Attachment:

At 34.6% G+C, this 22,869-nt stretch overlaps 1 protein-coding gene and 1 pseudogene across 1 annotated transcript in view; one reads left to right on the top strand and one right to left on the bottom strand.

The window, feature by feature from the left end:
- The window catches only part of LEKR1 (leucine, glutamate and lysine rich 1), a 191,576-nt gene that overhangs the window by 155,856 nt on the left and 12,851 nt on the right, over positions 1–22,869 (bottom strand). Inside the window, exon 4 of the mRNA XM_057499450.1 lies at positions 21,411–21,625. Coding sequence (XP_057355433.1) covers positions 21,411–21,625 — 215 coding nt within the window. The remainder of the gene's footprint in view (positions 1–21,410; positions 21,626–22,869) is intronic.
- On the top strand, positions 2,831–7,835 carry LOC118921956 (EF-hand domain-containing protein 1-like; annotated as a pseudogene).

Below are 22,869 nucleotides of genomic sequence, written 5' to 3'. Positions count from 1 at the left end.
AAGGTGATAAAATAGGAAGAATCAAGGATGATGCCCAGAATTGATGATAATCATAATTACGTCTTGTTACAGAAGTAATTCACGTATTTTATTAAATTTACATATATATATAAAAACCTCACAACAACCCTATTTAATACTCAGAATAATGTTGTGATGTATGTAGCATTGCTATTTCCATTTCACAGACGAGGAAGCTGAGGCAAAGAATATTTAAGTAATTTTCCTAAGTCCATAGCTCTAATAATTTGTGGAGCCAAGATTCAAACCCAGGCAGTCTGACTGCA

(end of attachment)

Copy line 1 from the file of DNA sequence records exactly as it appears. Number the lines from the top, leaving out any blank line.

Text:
At 34.6% G+C, this 22,869-nt stretch overlaps 1 protein-coding gene and 1 pseudogene across 1 annotated transcript in view; one reads left to right on the top strand and one right to left on the bottom strand.